That we've been studying video-gaming and its relationship to real-life violence for the past two decades and are still failing to be able to find conclusive causation is, I think, itself tremendously telling. I think we're losing the forest for the trees, that perhaps it isn't just violent video games, but violent media in general, and that perhaps it's the generational gap that's causing us to focus much more on gaming as that flag.

After all, what kinds of books have many of these violent actors read?

I've asked this before, and I'll ask it again: If violent video games and media are instigating these problems, why do we not see the same trend towards violence (obviously not "gun violence," as firearms are much more tightly restricted) in the children and young adults of, especially, Asian countries? Swords and knives are featured - and let's not forget that various vehicles and the mayhem that they can cause is greatly glorified in particularly the earliest versions of the Grand Theft Auto series...and all of these are just as easily accessed by our teens as they are those of other cultures around the world.

Anyone here watch Japanese Animation - aka "Anime?" How messed-up is the violence and sexual deviance depicted?

Is Japan like that in real-life, though?

Some of Adam Lanza's favorite video games included Super Mario Bros and Dance Dance Revolution (https://www.zmescience.com/research/tec ... sion-0534/).

In terms of video simulation, certainly, that does cause desensitization and has also proven to be helpful in many different types of training (as noted in the previous thread from which I've taken my questions/commentary above - it's not just infantry or LE, but also even more complex tasks such as piloting aircraft, driving a race-car, or even surgery), but killing has a much more visceral component as well: who among us would suggest that video-based training is all that is necessary for success versus a violent criminal encounter in place of activities such as live-fire training, force-on-force, and integrated combatives sparring (all of which the military and other martial institutes also enact)? Logically, we cannot argue for both, can we? :wink:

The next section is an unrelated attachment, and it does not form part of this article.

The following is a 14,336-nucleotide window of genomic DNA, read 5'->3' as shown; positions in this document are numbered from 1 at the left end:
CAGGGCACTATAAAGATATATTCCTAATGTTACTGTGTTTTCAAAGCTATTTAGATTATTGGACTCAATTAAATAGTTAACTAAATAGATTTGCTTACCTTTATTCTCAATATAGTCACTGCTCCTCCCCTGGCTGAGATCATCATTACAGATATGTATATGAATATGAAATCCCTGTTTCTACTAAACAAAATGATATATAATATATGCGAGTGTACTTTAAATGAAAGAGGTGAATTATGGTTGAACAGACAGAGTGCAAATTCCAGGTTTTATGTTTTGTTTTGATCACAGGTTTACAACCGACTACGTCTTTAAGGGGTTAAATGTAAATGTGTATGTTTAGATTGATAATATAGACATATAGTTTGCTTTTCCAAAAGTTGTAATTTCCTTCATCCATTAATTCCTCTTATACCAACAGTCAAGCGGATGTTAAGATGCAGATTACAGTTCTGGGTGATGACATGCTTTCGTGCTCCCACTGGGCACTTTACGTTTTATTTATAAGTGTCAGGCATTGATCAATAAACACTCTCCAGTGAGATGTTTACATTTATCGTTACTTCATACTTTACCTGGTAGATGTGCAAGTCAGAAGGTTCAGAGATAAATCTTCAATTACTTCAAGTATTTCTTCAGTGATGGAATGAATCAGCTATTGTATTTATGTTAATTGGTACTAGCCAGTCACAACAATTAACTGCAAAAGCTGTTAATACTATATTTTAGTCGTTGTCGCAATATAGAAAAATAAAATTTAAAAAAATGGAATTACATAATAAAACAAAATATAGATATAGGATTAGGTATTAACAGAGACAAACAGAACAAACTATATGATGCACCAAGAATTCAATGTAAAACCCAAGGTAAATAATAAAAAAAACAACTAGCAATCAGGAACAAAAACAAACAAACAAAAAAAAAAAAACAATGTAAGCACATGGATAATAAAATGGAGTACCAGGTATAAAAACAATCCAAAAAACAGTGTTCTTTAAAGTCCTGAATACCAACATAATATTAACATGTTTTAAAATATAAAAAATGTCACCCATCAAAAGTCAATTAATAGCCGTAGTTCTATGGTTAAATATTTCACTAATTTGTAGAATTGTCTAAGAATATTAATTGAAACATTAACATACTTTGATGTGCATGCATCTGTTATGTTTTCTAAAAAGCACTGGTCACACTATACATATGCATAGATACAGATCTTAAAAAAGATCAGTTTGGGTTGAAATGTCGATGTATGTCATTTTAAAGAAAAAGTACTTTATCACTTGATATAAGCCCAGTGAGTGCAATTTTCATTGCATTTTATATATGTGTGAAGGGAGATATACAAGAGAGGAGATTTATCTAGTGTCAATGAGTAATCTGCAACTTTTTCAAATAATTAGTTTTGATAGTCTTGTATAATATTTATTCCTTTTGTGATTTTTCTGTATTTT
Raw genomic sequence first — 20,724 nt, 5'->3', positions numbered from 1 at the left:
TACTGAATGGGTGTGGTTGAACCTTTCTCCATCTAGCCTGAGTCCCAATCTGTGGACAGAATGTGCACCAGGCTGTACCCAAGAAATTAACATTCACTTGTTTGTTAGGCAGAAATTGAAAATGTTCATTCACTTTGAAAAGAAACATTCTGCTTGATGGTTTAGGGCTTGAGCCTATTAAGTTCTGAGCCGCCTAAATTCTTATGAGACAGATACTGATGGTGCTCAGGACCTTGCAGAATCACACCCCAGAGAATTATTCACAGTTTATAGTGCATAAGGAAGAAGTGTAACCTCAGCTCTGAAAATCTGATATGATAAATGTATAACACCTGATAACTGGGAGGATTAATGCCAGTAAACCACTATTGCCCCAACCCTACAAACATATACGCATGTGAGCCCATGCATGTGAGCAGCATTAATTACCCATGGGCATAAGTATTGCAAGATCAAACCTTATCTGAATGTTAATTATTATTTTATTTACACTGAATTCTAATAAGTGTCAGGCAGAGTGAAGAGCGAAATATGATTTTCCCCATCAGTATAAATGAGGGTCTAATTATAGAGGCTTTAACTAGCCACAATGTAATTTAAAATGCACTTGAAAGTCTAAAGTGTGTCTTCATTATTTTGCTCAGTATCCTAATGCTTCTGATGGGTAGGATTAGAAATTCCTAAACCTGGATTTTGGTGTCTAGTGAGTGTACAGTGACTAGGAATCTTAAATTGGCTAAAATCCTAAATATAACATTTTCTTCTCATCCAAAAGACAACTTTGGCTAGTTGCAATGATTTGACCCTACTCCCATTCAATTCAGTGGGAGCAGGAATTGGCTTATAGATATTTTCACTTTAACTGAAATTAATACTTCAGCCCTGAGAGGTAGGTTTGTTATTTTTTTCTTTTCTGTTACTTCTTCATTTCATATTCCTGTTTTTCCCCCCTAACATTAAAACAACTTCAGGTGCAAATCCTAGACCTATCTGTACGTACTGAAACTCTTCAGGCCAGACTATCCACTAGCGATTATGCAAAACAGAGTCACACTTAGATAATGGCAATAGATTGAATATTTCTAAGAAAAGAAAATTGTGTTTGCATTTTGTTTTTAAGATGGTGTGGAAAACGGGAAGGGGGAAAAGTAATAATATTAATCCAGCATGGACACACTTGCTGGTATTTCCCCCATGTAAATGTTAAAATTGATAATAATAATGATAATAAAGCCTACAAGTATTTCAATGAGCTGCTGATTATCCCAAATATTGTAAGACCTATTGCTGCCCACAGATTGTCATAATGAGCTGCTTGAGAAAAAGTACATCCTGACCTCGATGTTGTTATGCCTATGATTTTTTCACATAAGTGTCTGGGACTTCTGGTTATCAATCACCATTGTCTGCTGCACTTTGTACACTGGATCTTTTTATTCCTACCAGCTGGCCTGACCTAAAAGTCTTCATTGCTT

Does watching porn turn us all into rapists or sexual deviants?

Are all butchers that one step closer to being murderers?

Does being obsessed with guns and knives also mean that the individual is just a time-bomb waiting to blow?

To me, blaming video games is just like the generations before us blaming the "decline of society" on something like music or TV, and is also little different from the antis blaming "guns and gun violence" for what is simply violence.

There is an actual underlying problem that these contributing factors - factors which a normal, well-adjusted person simply will not find issues with - are all feeding into, and I think we need to look more holistically at the problem, rather than blaming what is easy (and has been proven to be not causative).

Did rock music turn us into sadists?

Or maybe it's hard-core rap that's the problem.

Or maybe it's metal?

Or maybe it's Juggalo?

Maybe it's dancehall/"badmanism?"